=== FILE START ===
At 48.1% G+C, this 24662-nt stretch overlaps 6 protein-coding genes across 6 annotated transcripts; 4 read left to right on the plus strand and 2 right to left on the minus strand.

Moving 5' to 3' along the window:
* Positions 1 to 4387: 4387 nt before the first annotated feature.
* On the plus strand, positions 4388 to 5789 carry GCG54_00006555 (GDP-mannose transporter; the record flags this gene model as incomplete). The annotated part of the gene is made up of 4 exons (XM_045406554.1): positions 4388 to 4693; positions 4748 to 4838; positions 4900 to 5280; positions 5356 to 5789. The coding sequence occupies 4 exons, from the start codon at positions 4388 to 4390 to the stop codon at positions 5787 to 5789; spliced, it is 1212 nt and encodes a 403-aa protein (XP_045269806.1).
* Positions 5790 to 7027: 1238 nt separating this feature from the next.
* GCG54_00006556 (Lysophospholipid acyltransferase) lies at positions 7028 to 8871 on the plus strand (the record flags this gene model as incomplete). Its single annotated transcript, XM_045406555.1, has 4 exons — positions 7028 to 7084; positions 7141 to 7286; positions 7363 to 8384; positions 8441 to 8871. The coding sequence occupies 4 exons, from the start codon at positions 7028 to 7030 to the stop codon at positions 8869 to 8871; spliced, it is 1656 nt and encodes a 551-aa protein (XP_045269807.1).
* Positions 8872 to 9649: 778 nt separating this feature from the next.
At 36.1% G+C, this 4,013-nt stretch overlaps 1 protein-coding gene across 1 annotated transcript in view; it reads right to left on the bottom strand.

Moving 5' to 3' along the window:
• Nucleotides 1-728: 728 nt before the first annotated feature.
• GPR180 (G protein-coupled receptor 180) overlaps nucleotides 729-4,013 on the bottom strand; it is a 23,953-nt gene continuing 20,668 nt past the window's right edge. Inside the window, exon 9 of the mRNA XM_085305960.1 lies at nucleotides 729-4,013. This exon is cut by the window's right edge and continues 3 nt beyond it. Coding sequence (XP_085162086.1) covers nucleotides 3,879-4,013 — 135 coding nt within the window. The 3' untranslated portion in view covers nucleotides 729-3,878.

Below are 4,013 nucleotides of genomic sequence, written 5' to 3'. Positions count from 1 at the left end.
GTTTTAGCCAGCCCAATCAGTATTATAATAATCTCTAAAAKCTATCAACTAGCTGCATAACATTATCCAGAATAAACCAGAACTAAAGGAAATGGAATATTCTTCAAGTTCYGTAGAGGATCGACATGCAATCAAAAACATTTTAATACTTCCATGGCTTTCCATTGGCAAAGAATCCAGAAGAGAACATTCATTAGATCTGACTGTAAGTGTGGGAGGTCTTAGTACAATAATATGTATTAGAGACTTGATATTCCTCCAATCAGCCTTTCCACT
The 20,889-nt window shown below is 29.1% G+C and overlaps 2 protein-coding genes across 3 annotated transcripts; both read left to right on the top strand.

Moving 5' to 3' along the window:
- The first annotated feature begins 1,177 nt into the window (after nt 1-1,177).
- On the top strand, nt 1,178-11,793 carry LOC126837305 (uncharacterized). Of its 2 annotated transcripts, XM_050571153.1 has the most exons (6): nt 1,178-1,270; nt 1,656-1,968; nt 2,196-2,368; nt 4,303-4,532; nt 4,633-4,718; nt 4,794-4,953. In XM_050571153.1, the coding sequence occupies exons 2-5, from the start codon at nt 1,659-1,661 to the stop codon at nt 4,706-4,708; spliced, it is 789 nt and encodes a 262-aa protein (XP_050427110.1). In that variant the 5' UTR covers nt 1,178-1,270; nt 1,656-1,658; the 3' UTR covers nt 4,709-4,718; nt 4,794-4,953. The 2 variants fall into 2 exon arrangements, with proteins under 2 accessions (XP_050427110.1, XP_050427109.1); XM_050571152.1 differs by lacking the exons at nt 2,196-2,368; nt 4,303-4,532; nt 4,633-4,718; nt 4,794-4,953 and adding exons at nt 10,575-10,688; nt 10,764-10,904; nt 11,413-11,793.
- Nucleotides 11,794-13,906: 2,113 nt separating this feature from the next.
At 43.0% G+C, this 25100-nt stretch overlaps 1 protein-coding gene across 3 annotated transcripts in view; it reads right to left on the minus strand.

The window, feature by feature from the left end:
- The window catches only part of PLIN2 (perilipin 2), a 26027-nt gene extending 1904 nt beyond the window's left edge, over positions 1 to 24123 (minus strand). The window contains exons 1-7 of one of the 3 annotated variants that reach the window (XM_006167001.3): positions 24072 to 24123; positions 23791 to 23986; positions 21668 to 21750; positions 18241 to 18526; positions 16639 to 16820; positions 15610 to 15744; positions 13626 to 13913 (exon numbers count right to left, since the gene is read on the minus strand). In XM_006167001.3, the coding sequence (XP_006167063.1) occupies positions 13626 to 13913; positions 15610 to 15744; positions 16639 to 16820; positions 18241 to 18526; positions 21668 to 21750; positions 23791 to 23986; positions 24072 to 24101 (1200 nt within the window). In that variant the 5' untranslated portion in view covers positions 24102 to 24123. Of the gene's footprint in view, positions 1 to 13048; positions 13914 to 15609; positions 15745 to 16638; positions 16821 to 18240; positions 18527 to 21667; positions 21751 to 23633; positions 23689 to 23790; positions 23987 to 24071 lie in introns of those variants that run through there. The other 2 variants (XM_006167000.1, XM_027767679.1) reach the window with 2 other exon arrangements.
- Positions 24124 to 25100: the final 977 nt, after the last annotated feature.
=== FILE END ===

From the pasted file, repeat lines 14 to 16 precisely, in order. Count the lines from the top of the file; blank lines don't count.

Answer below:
The 20,889-nt window shown below is 29.1% G+C and overlaps 2 protein-coding genes across 3 annotated transcripts; both read left to right on the top strand.

Moving 5' to 3' along the window:
- The first annotated feature begins 1,177 nt into the window (after nt 1-1,177).